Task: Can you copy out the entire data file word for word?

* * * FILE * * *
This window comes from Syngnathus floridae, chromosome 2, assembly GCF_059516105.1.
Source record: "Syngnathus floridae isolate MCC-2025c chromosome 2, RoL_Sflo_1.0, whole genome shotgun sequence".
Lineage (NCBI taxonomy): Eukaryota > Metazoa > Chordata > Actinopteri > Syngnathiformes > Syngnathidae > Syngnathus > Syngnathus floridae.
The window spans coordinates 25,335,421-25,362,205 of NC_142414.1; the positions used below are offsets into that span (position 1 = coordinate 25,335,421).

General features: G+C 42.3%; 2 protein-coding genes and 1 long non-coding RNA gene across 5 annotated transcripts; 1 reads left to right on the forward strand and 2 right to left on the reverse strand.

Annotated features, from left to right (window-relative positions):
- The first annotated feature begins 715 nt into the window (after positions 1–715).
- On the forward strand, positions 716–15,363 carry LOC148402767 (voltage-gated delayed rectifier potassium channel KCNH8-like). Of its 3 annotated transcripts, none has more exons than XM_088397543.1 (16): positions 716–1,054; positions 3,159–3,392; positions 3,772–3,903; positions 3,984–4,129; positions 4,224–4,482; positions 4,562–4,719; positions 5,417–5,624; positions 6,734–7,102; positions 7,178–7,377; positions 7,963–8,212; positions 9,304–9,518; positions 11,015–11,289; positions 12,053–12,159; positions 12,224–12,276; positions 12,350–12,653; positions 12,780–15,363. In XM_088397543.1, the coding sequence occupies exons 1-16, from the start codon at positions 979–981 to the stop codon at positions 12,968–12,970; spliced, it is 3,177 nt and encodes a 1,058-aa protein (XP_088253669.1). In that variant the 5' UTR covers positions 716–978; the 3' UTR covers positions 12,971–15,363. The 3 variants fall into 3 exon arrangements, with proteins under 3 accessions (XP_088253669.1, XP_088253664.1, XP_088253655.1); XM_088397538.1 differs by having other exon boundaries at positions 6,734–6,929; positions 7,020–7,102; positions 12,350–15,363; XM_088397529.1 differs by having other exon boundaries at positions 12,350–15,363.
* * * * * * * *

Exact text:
This window comes from Syngnathus floridae, chromosome 2, assembly GCF_059516105.1.
Source record: "Syngnathus floridae isolate MCC-2025c chromosome 2, RoL_Sflo_1.0, whole genome shotgun sequence".
Lineage (NCBI taxonomy): Eukaryota > Metazoa > Chordata > Actinopteri > Syngnathiformes > Syngnathidae > Syngnathus > Syngnathus floridae.
The window spans coordinates 25,335,421-25,362,205 of NC_142414.1; the positions used below are offsets into that span (position 1 = coordinate 25,335,421).

General features: G+C 42.3%; 2 protein-coding genes and 1 long non-coding RNA gene across 5 annotated transcripts; 1 reads left to right on the forward strand and 2 right to left on the reverse strand.

Annotated features, from left to right (window-relative positions):
- The first annotated feature begins 715 nt into the window (after positions 1–715).
- On the forward strand, positions 716–15,363 carry LOC148402767 (voltage-gated delayed rectifier potassium channel KCNH8-like). Of its 3 annotated transcripts, none has more exons than XM_088397543.1 (16): positions 716–1,054; positions 3,159–3,392; positions 3,772–3,903; positions 3,984–4,129; positions 4,224–4,482; positions 4,562–4,719; positions 5,417–5,624; positions 6,734–7,102; positions 7,178–7,377; positions 7,963–8,212; positions 9,304–9,518; positions 11,015–11,289; positions 12,053–12,159; positions 12,224–12,276; positions 12,350–12,653; positions 12,780–15,363. In XM_088397543.1, the coding sequence occupies exons 1-16, from the start codon at positions 979–981 to the stop codon at positions 12,968–12,970; spliced, it is 3,177 nt and encodes a 1,058-aa protein (XP_088253669.1). In that variant the 5' UTR covers positions 716–978; the 3' UTR covers positions 12,971–15,363. The 3 variants fall into 3 exon arrangements, with proteins under 3 accessions (XP_088253669.1, XP_088253664.1, XP_088253655.1); XM_088397538.1 differs by having other exon boundaries at positions 6,734–6,929; positions 7,020–7,102; positions 12,350–15,363; XM_088397529.1 differs by having other exon boundaries at positions 12,350–15,363.